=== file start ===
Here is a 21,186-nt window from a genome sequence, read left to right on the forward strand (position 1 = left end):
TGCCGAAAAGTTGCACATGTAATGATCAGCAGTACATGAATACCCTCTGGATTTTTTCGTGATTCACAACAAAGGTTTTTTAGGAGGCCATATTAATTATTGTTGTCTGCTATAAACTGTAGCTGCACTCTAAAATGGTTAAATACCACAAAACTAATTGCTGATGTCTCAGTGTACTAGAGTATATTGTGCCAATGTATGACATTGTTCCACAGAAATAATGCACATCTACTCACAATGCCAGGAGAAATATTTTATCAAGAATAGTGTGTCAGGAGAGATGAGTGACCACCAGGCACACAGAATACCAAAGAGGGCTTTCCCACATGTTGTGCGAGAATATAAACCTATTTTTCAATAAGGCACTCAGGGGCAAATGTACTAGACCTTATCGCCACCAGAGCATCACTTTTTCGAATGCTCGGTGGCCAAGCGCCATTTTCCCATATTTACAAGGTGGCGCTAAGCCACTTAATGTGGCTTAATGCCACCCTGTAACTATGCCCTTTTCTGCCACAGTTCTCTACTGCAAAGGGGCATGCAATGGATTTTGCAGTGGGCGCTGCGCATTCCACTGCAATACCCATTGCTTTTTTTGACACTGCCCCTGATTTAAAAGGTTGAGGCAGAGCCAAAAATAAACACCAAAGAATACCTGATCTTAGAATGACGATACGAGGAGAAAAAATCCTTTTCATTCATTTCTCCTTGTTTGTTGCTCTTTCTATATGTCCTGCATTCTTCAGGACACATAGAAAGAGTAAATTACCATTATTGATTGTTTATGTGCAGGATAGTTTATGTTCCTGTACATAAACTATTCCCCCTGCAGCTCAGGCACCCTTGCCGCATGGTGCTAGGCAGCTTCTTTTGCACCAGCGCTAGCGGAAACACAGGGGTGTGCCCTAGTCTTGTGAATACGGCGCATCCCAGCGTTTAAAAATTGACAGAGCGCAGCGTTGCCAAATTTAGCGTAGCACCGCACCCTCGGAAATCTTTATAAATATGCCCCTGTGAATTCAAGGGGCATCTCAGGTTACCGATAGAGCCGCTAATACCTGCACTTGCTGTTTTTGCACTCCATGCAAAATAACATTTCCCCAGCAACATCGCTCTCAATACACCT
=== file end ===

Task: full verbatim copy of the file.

Here is a 21,186-nt window from a genome sequence, read left to right on the forward strand (position 1 = left end):
TGCCGAAAAGTTGCACATGTAATGATCAGCAGTACATGAATACCCTCTGGATTTTTTCGTGATTCACAACAAAGGTTTTTTAGGAGGCCATATTAATTATTGTTGTCTGCTATAAACTGTAGCTGCACTCTAAAATGGTTAAATACCACAAAACTAATTGCTGATGTCTCAGTGTACTAGAGTATATTGTGCCAATGTATGACATTGTTCCACAGAAATAATGCACATCTACTCACAATGCCAGGAGAAATATTTTATCAAGAATAGTGTGTCAGGAGAGATGAGTGACCACCAGGCACACAGAATACCAAAGAGGGCTTTCCCACATGTTGTGCGAGAATATAAACCTATTTTTCAATAAGGCACTCAGGGGCAAATGTACTAGACCTTATCGCCACCAGAGCATCACTTTTTCGAATGCTCGGTGGCCAAGCGCCATTTTCCCATATTTACAAGGTGGCGCTAAGCCACTTAATGTGGCTTAATGCCACCCTGTAACTATGCCCTTTTCTGCCACAGTTCTCTACTGCAAAGGGGCATGCAATGGATTTTGCAGTGGGCGCTGCGCATTCCACTGCAATACCCATTGCTTTTTTTGACACTGCCCCTGATTTAAAAGGTTGAGGCAGAGCCAAAAATAAACACCAAAGAATACCTGATCTTAGAATGACGATACGAGGAGAAAAAATCCTTTTCATTCATTTCTCCTTGTTTGTTGCTCTTTCTATATGTCCTGCATTCTTCAGGACACATAGAAAGAGTAAATTACCATTATTGATTGTTTATGTGCAGGATAGTTTATGTTCCTGTACATAAACTATTCCCCCTGCAGCTCAGGCACCCTTGCCGCATGGTGCTAGGCAGCTTCTTTTGCACCAGCGCTAGCGGAAACACAGGGGTGTGCCCTAGTCTTGTGAATACGGCGCATCCCAGCGTTTAAAAATTGACAGAGCGCAGCGTTGCCAAATTTAGCGTAGCACCGCACCCTCGGAAATCTTTATAAATATGCCCCTGTGAATTCAAGGGGCATCTCAGGTTACCGATAGAGCCGCTAATACCTGCACTTGCTGTTTTTGCACTCCATGCAAAATAACATTTCCCCAGCAACATCGCTCTCAATACACCT